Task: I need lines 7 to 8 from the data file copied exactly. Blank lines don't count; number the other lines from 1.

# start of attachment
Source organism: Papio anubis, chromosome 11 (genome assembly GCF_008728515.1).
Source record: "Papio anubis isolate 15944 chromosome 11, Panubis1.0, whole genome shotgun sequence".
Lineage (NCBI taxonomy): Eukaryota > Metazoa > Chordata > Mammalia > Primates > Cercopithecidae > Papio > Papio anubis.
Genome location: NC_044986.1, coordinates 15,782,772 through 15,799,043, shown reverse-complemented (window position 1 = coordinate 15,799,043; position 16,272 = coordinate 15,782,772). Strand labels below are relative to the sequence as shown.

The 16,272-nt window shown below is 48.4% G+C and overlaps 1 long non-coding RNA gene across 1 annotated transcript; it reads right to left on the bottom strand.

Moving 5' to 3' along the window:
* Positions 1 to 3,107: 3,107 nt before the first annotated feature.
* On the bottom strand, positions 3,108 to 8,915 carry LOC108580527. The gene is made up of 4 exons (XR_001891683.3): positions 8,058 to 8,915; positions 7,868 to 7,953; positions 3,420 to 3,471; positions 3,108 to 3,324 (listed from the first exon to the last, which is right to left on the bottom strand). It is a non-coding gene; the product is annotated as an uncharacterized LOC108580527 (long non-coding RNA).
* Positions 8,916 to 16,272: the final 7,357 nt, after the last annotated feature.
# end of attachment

* Positions 1 to 3,107: 3,107 nt before the first annotated feature.
* On the bottom strand, positions 3,108 to 8,915 carry LOC108580527. The gene is made up of 4 exons (XR_001891683.3): positions 8,058 to 8,915; positions 7,868 to 7,953; positions 3,420 to 3,471; positions 3,108 to 3,324 (listed from the first exon to the last, which is right to left on the bottom strand). It is a non-coding gene; the product is annotated as an uncharacterized LOC108580527 (long non-coding RNA).